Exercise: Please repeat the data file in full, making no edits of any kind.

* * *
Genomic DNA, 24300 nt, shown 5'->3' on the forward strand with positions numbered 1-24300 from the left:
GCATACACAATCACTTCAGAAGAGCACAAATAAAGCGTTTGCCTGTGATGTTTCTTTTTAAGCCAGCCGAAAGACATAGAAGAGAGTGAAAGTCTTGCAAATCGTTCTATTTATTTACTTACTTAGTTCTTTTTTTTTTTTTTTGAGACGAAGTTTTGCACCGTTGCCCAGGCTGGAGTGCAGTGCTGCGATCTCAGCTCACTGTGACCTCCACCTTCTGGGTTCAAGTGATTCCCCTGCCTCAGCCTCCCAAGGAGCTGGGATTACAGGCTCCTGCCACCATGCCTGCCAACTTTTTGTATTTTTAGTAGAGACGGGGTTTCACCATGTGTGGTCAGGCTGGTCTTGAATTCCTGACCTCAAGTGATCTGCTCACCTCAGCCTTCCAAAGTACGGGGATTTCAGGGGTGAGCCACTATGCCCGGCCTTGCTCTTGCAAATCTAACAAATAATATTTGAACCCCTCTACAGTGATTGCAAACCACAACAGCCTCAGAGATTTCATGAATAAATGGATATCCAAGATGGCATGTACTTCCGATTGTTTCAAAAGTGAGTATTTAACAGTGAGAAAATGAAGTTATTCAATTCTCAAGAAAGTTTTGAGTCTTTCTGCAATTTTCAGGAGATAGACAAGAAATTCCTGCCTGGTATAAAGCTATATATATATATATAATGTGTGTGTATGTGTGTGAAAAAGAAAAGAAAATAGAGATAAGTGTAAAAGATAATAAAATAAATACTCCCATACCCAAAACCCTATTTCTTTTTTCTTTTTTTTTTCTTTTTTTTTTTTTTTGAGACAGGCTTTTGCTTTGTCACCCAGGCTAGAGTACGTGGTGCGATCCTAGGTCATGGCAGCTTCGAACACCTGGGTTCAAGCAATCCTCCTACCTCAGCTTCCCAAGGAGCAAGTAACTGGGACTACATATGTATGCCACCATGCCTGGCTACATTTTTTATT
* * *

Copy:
Genomic DNA, 24300 nt, shown 5'->3' on the forward strand with positions numbered 1-24300 from the left:
GCATACACAATCACTTCAGAAGAGCACAAATAAAGCGTTTGCCTGTGATGTTTCTTTTTAAGCCAGCCGAAAGACATAGAAGAGAGTGAAAGTCTTGCAAATCGTTCTATTTATTTACTTACTTAGTTCTTTTTTTTTTTTTTTGAGACGAAGTTTTGCACCGTTGCCCAGGCTGGAGTGCAGTGCTGCGATCTCAGCTCACTGTGACCTCCACCTTCTGGGTTCAAGTGATTCCCCTGCCTCAGCCTCCCAAGGAGCTGGGATTACAGGCTCCTGCCACCATGCCTGCCAACTTTTTGTATTTTTAGTAGAGACGGGGTTTCACCATGTGTGGTCAGGCTGGTCTTGAATTCCTGACCTCAAGTGATCTGCTCACCTCAGCCTTCCAAAGTACGGGGATTTCAGGGGTGAGCCACTATGCCCGGCCTTGCTCTTGCAAATCTAACAAATAATATTTGAACCCCTCTACAGTGATTGCAAACCACAACAGCCTCAGAGATTTCATGAATAAATGGATATCCAAGATGGCATGTACTTCCGATTGTTTCAAAAGTGAGTATTTAACAGTGAGAAAATGAAGTTATTCAATTCTCAAGAAAGTTTTGAGTCTTTCTGCAATTTTCAGGAGATAGACAAGAAATTCCTGCCTGGTATAAAGCTATATATATATATATAATGTGTGTGTATGTGTGTGAAAAAGAAAAGAAAATAGAGATAAGTGTAAAAGATAATAAAATAAATACTCCCATACCCAAAACCCTATTTCTTTTTTCTTTTTTTTTTCTTTTTTTTTTTTTTTGAGACAGGCTTTTGCTTTGTCACCCAGGCTAGAGTACGTGGTGCGATCCTAGGTCATGGCAGCTTCGAACACCTGGGTTCAAGCAATCCTCCTACCTCAGCTTCCCAAGGAGCAAGTAACTGGGACTACATATGTATGCCACCATGCCTGGCTACATTTTTTATT